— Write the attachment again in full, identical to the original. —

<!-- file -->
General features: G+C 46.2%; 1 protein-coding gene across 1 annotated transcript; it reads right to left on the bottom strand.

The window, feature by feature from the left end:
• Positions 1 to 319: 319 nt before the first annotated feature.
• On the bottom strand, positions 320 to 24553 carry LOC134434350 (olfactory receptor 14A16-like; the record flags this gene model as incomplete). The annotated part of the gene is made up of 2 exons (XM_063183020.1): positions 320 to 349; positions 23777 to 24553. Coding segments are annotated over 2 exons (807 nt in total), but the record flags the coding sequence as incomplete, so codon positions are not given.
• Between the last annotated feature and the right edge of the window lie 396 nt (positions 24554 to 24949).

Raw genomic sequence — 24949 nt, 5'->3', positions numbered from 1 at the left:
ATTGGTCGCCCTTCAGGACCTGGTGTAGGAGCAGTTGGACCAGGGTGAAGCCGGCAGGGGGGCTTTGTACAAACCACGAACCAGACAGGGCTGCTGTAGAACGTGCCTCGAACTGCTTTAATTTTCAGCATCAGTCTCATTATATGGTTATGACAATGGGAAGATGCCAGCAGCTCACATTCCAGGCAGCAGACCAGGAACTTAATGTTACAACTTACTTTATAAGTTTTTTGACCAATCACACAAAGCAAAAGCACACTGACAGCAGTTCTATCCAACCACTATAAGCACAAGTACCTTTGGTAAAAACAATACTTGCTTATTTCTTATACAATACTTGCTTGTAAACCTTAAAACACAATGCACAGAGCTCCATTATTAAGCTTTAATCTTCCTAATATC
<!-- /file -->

General features: G+C 46.2%; 1 protein-coding gene across 1 annotated transcript; it reads right to left on the bottom strand.

The window, feature by feature from the left end:
• Positions 1 to 319: 319 nt before the first annotated feature.
• On the bottom strand, positions 320 to 24553 carry LOC134434350 (olfactory receptor 14A16-like; the record flags this gene model as incomplete). The annotated part of the gene is made up of 2 exons (XM_063183020.1): positions 320 to 349; positions 23777 to 24553. Coding segments are annotated over 2 exons (807 nt in total), but the record flags the coding sequence as incomplete, so codon positions are not given.
• Between the last annotated feature and the right edge of the window lie 396 nt (positions 24554 to 24949).

Raw genomic sequence — 24949 nt, 5'->3', positions numbered from 1 at the left:
ATTGGTCGCCCTTCAGGACCTGGTGTAGGAGCAGTTGGACCAGGGTGAAGCCGGCAGGGGGGCTTTGTACAAACCACGAACCAGACAGGGCTGCTGTAGAACGTGCCTCGAACTGCTTTAATTTTCAGCATCAGTCTCATTATATGGTTATGACAATGGGAAGATGCCAGCAGCTCACATTCCAGGCAGCAGACCAGGAACTTAATGTTACAACTTACTTTATAAGTTTTTTGACCAATCACACAAAGCAAAAGCACACTGACAGCAGTTCTATCCAACCACTATAAGCACAAGTACCTTTGGTAAAAACAATACTTGCTTATTTCTTATACAATACTTGCTTGTAAACCTTAAAACACAATGCACAGAGCTCCATTATTAAGCTTTAATCTTCCTAATATC